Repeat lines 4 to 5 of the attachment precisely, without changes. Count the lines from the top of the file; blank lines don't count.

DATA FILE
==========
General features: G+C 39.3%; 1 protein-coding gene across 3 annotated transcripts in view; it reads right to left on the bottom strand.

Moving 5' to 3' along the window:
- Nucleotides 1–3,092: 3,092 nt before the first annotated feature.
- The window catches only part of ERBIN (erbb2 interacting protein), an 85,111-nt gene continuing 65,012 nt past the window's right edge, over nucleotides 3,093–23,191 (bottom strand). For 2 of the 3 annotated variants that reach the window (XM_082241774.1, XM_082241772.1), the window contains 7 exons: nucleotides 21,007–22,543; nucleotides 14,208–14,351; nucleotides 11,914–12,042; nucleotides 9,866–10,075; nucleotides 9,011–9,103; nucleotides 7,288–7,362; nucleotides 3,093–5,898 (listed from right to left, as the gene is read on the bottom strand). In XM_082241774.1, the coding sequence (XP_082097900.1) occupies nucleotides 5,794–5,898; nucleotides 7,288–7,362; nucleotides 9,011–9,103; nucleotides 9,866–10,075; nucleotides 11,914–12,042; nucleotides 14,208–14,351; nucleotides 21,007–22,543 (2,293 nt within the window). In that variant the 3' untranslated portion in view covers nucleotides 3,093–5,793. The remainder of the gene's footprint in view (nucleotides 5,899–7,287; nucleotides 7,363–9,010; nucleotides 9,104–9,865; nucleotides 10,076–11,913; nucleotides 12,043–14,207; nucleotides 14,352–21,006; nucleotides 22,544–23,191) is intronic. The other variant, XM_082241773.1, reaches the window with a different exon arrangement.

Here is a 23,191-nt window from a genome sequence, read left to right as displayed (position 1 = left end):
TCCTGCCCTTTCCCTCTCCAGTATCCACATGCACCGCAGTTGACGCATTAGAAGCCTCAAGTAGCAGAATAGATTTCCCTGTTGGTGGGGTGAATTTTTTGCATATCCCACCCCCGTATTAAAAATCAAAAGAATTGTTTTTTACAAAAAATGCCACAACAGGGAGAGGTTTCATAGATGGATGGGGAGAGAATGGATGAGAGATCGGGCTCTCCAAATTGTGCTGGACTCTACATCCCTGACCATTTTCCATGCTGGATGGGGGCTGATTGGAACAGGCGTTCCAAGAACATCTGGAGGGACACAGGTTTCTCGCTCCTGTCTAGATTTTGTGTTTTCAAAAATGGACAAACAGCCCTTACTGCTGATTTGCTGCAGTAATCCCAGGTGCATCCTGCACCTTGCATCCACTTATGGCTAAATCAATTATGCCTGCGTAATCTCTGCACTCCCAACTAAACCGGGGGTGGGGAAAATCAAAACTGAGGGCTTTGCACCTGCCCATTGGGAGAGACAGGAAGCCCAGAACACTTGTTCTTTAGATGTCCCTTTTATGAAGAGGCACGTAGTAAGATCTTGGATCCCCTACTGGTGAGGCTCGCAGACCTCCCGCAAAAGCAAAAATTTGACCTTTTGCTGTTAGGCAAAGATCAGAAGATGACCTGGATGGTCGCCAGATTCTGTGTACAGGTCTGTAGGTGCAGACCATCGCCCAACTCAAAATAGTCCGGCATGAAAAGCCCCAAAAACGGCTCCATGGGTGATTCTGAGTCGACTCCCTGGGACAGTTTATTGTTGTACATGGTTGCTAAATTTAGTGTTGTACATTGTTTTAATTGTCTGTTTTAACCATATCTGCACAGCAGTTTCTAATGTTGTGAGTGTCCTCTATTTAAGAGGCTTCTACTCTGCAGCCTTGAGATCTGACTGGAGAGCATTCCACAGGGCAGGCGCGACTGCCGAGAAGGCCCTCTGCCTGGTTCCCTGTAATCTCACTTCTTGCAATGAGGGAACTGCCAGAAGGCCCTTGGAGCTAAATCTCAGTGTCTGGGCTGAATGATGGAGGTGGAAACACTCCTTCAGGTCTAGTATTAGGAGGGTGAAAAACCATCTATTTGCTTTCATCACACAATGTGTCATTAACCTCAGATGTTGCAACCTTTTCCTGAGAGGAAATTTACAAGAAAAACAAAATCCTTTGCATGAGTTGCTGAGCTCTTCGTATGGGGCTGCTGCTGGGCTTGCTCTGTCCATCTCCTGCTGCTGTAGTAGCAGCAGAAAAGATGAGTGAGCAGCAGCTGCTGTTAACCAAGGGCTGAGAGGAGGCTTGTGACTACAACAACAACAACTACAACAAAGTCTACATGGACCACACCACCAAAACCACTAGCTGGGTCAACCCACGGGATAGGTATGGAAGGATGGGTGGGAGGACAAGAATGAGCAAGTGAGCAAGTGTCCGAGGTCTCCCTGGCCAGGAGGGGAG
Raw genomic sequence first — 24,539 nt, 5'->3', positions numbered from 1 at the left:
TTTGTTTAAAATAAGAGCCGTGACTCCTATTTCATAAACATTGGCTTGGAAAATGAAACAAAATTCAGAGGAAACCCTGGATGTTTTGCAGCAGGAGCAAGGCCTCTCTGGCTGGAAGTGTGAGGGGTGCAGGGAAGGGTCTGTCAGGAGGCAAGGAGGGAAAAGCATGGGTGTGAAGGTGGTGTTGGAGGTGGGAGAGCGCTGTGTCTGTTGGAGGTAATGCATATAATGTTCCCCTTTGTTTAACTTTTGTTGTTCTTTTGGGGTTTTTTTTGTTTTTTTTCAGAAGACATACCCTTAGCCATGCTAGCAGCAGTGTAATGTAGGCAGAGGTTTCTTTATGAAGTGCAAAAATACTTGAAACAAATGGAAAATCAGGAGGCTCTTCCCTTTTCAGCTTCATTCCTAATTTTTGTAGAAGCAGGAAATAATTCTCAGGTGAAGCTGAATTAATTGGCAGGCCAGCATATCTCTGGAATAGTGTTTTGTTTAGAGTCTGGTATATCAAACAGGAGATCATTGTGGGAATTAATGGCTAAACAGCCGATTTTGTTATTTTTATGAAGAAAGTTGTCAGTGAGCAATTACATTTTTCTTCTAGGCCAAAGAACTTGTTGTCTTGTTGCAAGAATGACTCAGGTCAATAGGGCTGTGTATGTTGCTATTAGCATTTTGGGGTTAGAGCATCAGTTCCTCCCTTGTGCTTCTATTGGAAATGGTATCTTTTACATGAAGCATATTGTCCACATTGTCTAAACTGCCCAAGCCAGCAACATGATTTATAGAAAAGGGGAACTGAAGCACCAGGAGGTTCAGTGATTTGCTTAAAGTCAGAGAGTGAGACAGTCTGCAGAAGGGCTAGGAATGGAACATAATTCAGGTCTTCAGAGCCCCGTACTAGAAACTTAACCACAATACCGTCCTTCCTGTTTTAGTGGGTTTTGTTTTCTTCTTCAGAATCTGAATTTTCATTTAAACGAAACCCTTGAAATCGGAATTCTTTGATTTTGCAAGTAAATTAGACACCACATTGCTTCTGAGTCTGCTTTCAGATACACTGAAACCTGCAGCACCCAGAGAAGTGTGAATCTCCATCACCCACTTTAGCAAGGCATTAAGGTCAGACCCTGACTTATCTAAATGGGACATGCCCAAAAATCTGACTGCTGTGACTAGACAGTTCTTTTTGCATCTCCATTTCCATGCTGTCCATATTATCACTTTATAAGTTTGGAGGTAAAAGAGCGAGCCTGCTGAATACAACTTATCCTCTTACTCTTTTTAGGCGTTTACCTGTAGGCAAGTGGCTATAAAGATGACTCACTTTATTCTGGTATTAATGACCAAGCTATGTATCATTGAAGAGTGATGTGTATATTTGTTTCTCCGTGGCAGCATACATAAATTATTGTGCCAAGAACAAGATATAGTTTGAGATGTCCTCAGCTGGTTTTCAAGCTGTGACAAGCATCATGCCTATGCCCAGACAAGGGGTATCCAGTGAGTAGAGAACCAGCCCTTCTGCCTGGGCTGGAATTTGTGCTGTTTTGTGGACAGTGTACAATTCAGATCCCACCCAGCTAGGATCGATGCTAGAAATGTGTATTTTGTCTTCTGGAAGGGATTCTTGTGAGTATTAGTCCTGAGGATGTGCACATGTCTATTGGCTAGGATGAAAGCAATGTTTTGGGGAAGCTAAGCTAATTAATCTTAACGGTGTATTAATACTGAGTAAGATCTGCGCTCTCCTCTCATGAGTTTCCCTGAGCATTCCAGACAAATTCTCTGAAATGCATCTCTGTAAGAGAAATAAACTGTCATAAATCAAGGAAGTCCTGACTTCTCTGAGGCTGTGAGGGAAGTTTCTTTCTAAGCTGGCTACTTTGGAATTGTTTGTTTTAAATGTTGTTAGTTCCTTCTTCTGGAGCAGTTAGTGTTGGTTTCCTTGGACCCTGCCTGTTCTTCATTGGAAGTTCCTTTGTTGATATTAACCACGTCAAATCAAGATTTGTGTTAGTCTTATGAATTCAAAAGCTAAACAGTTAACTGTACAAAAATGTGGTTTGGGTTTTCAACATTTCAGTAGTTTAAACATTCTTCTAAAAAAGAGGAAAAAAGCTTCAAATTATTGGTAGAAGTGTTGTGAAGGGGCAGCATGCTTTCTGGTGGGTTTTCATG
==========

- The window catches only part of ERBIN (erbb2 interacting protein), an 85,111-nt gene continuing 65,012 nt past the window's right edge, over nucleotides 3,093–23,191 (bottom strand). For 2 of the 3 annotated variants that reach the window (XM_082241774.1, XM_082241772.1), the window contains 7 exons: nucleotides 21,007–22,543; nucleotides 14,208–14,351; nucleotides 11,914–12,042; nucleotides 9,866–10,075; nucleotides 9,011–9,103; nucleotides 7,288–7,362; nucleotides 3,093–5,898 (listed from right to left, as the gene is read on the bottom strand). In XM_082241774.1, the coding sequence (XP_082097900.1) occupies nucleotides 5,794–5,898; nucleotides 7,288–7,362; nucleotides 9,011–9,103; nucleotides 9,866–10,075; nucleotides 11,914–12,042; nucleotides 14,208–14,351; nucleotides 21,007–22,543 (2,293 nt within the window). In that variant the 3' untranslated portion in view covers nucleotides 3,093–5,793. The remainder of the gene's footprint in view (nucleotides 5,899–7,287; nucleotides 7,363–9,010; nucleotides 9,104–9,865; nucleotides 10,076–11,913; nucleotides 12,043–14,207; nucleotides 14,352–21,006; nucleotides 22,544–23,191) is intronic. The other variant, XM_082241773.1, reaches the window with a different exon arrangement.

Here is a 23,191-nt window from a genome sequence, read left to right as displayed (position 1 = left end):